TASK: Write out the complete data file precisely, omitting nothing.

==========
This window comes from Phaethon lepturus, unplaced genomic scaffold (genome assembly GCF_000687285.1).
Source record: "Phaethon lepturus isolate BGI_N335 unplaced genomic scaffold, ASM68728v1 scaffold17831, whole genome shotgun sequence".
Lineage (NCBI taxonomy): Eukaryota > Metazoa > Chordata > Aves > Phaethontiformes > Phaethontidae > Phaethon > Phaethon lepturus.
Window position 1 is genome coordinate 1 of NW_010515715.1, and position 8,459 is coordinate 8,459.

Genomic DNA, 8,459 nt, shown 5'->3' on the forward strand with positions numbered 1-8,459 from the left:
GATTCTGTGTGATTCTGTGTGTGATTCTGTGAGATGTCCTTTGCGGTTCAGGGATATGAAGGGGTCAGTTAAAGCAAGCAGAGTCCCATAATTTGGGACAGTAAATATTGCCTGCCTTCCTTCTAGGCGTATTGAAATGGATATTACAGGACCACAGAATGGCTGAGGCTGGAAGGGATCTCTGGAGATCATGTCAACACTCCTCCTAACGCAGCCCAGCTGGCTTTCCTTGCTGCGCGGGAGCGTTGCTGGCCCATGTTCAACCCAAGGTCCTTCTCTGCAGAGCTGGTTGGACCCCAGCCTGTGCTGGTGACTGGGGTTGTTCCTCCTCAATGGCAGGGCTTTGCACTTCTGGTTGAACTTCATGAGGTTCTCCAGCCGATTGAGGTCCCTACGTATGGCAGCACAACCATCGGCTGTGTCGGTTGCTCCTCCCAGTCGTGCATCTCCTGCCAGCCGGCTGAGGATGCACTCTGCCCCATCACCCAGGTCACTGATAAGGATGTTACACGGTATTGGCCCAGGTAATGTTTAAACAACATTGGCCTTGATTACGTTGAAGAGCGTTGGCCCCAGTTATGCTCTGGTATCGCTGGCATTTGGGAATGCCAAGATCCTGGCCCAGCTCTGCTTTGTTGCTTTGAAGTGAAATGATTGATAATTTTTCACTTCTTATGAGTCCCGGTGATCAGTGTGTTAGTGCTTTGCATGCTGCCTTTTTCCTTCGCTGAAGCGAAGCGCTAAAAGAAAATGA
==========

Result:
This window comes from Phaethon lepturus, unplaced genomic scaffold (genome assembly GCF_000687285.1).
Source record: "Phaethon lepturus isolate BGI_N335 unplaced genomic scaffold, ASM68728v1 scaffold17831, whole genome shotgun sequence".
Lineage (NCBI taxonomy): Eukaryota > Metazoa > Chordata > Aves > Phaethontiformes > Phaethontidae > Phaethon > Phaethon lepturus.
Window position 1 is genome coordinate 1 of NW_010515715.1, and position 8,459 is coordinate 8,459.

Genomic DNA, 8,459 nt, shown 5'->3' on the forward strand with positions numbered 1-8,459 from the left:
GATTCTGTGTGATTCTGTGTGTGATTCTGTGAGATGTCCTTTGCGGTTCAGGGATATGAAGGGGTCAGTTAAAGCAAGCAGAGTCCCATAATTTGGGACAGTAAATATTGCCTGCCTTCCTTCTAGGCGTATTGAAATGGATATTACAGGACCACAGAATGGCTGAGGCTGGAAGGGATCTCTGGAGATCATGTCAACACTCCTCCTAACGCAGCCCAGCTGGCTTTCCTTGCTGCGCGGGAGCGTTGCTGGCCCATGTTCAACCCAAGGTCCTTCTCTGCAGAGCTGGTTGGACCCCAGCCTGTGCTGGTGACTGGGGTTGTTCCTCCTCAATGGCAGGGCTTTGCACTTCTGGTTGAACTTCATGAGGTTCTCCAGCCGATTGAGGTCCCTACGTATGGCAGCACAACCATCGGCTGTGTCGGTTGCTCCTCCCAGTCGTGCATCTCCTGCCAGCCGGCTGAGGATGCACTCTGCCCCATCACCCAGGTCACTGATAAGGATGTTACACGGTATTGGCCCAGGTAATGTTTAAACAACATTGGCCTTGATTACGTTGAAGAGCGTTGGCCCCAGTTATGCTCTGGTATCGCTGGCATTTGGGAATGCCAAGATCCTGGCCCAGCTCTGCTTTGTTGCTTTGAAGTGAAATGATTGATAATTTTTCACTTCTTATGAGTCCCGGTGATCAGTGTGTTAGTGCTTTGCATGCTGCCTTTTTCCTTCGCTGAAGCGAAGCGCTAAAAGAAAATGA